Hybrid Capture Technology

The hybrid capture 2 (HC2) technology is the platform for signal-amplified, nucleic acid tests (for review, seeLorincz and Anthony, 2001). HC2 systems areavail-able to detect human papillomavirus (HPV), cytomegalovirus (CMV), Chlamydia trachomatis (CT), Neisseria gonorrhoeae (GC), and hepatitis B virus (HBV). An assay for herpes simplex virus (HSV) is in development.

Cervical cancer is one of the few malignancies for which the cause has been identified: the human papillomavirus, a small DNA tumor virus that belongs to the family Papovaviridae and is sexually transmitted (Schiffman, 2000; Munoz, 2003). There are more than 100 types of HPV. Low-risk types of HPV may cause genital warts. High-risk types have been shown to cause most cases of cervical cancer. The HC2 HPV test uses two RNA probe cocktails to differentiate between carcinogenic and low-risk HPV types. Thirteen types are implicated in the pathogenesis of High-Grade squamous intraepithelial lesion (HSIL) and invasive cancer: 16,18, 31, 33,35,39,45,51,52,56,58,59, and 68. Five probes detect low-risk viral types associated with Low-Grade squamous intraepithelial lesion (LSIL): 6, 11,42,43, and 44. This test is used to screen patients with ASCUS (atypical squamous cells of undermined significance). Pap smear results determine the need for referral to col-poscopy. HC2 HR HPV DNA test was initially approved for follow-up evaluation in women with inconclusive Pap-test results. It has a proven 99% negative predictive value (NPV) (Manos, 1999; Solomon, 2001). The negative predictive value of HPV DNA testing would be of particular significance in excluding HPV-associated dysplasias in postmenopausal women diagnosed with ASCUS (Manos, 1999).

The test was approved in 2003 by the U.S. Food and Drug Administration (FDA) for cervical cancer screening, in conjunction with a Pap test, in women age 30 and older. The HC2 HR HPV DNA test (marketed as the DNAwithPAP) became Digene's flagship product. Specimens containing the target DNA hybridize with a specific HPV RNA probe cocktail. An RLU measurement equal to or greater than the cutoff value (CO) indicates the presence of HR HPV DNA sequences in the specimen. A study (Kulmala, 2004) comparing performance of the hybrid capture 2 assay and polymerase chain reaction (PCR) in screening HPV did not find much difference between the two. The results of PCR and the HC2 assay were concordant for 85% of samples, resulting in substantial reproducibility. Hybrid capture 2 has been shown to have similar analytic sensitivity to some PCR methods for HPV DNA detection (Clavel, 1998; Peyton, 1998).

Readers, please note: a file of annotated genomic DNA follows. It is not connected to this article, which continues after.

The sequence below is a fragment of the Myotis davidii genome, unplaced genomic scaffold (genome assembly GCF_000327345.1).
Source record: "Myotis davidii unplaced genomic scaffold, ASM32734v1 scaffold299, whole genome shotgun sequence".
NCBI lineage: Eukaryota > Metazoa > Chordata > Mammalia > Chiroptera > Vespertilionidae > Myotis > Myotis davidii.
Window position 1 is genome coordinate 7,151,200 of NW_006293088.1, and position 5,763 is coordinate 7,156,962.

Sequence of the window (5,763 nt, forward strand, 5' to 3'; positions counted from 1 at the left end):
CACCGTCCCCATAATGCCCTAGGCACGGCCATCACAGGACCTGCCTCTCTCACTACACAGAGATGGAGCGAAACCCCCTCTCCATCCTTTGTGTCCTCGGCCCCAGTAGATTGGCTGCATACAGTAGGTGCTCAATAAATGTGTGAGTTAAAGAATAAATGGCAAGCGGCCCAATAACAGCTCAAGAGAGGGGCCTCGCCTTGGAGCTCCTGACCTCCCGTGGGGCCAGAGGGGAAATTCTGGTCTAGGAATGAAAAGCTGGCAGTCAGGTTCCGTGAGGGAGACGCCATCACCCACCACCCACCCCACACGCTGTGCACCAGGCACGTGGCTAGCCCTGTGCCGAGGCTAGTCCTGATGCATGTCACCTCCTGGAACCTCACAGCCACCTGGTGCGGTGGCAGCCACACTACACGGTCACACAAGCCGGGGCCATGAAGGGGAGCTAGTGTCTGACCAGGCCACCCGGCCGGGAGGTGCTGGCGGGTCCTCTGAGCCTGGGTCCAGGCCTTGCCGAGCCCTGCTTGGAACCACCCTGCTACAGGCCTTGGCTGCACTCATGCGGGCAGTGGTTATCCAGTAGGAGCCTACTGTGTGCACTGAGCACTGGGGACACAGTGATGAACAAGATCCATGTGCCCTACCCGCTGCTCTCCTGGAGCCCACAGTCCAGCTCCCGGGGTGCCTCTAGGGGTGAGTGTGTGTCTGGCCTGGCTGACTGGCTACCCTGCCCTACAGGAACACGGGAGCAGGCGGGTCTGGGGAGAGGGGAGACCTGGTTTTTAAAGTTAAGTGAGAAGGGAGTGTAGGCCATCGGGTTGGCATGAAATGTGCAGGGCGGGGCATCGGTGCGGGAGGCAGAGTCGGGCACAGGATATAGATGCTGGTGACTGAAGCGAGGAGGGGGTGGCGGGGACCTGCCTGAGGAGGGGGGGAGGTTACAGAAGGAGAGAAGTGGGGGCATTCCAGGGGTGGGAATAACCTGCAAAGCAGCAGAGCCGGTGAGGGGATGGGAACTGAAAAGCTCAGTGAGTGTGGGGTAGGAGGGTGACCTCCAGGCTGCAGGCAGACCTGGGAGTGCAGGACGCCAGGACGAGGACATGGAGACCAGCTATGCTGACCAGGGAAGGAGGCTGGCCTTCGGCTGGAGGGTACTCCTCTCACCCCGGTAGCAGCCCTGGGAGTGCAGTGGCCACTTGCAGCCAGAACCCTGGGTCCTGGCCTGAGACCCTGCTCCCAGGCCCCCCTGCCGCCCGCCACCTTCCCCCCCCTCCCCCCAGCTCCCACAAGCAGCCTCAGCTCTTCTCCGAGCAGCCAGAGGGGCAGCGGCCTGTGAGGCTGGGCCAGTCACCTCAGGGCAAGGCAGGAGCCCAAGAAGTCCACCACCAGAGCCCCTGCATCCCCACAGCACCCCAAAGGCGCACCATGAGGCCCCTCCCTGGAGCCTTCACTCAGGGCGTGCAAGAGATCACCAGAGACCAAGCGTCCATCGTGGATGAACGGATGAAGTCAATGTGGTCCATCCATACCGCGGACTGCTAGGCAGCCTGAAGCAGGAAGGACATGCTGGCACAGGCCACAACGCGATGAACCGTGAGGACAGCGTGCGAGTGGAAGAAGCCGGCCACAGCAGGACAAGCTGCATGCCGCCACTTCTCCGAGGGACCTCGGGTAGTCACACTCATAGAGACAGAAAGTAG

Rapidly emerging as a standard of practice in cervical cancer screening, the HPV test helps clinical diagnosis of women who are most at risk of having or developing cervical cancer. In addition, one sample collected and rinsed in Cytyc's ThinPrep Pap Test vial Cytyo Corp., Marlborough, MA can be used for both the Pap test and the HPV test. Another liquid-based method, AutoCyte PREP TriPath Imaging, Inc., Burlington, NC, is expected to be used for the same purpose. HPV, chlamydia, and gonorrhea testing can be performed using one sample. Cervical specimens are collected with a broom collection device and rinsed in the ThinPrep System PreservCyt solution with the Digene Cervical Sampler. The Digene Sample Conversion Kit is used to allow the HPV DNA test to be performed on the same specimen that the ThinPrep Pap Test is performed on. In addition, cervical biopsies are collected in Digene Specimen Transport Medium.